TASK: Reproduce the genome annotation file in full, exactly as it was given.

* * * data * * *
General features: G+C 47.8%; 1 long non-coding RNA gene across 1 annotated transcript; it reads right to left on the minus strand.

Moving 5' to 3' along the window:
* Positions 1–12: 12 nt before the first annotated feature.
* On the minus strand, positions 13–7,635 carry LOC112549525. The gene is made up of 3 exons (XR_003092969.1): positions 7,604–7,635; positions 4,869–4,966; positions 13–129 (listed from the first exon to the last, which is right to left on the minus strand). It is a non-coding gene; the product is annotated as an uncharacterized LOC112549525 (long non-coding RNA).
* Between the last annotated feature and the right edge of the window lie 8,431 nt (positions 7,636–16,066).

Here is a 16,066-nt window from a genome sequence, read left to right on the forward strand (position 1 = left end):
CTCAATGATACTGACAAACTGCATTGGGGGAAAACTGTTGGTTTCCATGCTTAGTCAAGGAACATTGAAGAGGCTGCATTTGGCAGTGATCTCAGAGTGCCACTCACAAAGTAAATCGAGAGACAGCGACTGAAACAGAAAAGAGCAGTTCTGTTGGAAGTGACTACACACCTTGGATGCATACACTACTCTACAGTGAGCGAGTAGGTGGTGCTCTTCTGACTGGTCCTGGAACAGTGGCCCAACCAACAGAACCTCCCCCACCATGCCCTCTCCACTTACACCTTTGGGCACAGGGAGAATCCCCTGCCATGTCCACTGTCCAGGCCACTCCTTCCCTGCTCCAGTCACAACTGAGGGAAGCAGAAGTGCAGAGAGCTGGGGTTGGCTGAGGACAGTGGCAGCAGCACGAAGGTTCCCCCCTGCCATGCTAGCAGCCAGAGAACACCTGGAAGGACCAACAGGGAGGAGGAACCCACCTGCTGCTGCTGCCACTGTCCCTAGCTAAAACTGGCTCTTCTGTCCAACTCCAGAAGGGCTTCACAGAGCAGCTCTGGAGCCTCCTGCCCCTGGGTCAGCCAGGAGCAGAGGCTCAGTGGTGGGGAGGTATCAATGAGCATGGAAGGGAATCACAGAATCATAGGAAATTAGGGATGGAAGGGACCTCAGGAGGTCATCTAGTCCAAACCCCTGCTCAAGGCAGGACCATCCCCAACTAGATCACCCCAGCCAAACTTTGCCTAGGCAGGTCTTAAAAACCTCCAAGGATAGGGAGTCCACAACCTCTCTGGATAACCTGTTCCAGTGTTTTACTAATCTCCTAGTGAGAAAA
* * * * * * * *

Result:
General features: G+C 47.8%; 1 long non-coding RNA gene across 1 annotated transcript; it reads right to left on the minus strand.

Moving 5' to 3' along the window:
* Positions 1–12: 12 nt before the first annotated feature.
* On the minus strand, positions 13–7,635 carry LOC112549525. The gene is made up of 3 exons (XR_003092969.1): positions 7,604–7,635; positions 4,869–4,966; positions 13–129 (listed from the first exon to the last, which is right to left on the minus strand). It is a non-coding gene; the product is annotated as an uncharacterized LOC112549525 (long non-coding RNA).
* Between the last annotated feature and the right edge of the window lie 8,431 nt (positions 7,636–16,066).

Here is a 16,066-nt window from a genome sequence, read left to right on the forward strand (position 1 = left end):
CTCAATGATACTGACAAACTGCATTGGGGGAAAACTGTTGGTTTCCATGCTTAGTCAAGGAACATTGAAGAGGCTGCATTTGGCAGTGATCTCAGAGTGCCACTCACAAAGTAAATCGAGAGACAGCGACTGAAACAGAAAAGAGCAGTTCTGTTGGAAGTGACTACACACCTTGGATGCATACACTACTCTACAGTGAGCGAGTAGGTGGTGCTCTTCTGACTGGTCCTGGAACAGTGGCCCAACCAACAGAACCTCCCCCACCATGCCCTCTCCACTTACACCTTTGGGCACAGGGAGAATCCCCTGCCATGTCCACTGTCCAGGCCACTCCTTCCCTGCTCCAGTCACAACTGAGGGAAGCAGAAGTGCAGAGAGCTGGGGTTGGCTGAGGACAGTGGCAGCAGCACGAAGGTTCCCCCCTGCCATGCTAGCAGCCAGAGAACACCTGGAAGGACCAACAGGGAGGAGGAACCCACCTGCTGCTGCTGCCACTGTCCCTAGCTAAAACTGGCTCTTCTGTCCAACTCCAGAAGGGCTTCACAGAGCAGCTCTGGAGCCTCCTGCCCCTGGGTCAGCCAGGAGCAGAGGCTCAGTGGTGGGGAGGTATCAATGAGCATGGAAGGGAATCACAGAATCATAGGAAATTAGGGATGGAAGGGACCTCAGGAGGTCATCTAGTCCAAACCCCTGCTCAAGGCAGGACCATCCCCAACTAGATCACCCCAGCCAAACTTTGCCTAGGCAGGTCTTAAAAACCTCCAAGGATAGGGAGTCCACAACCTCTCTGGATAACCTGTTCCAGTGTTTTACTAATCTCCTAGTGAGAAAA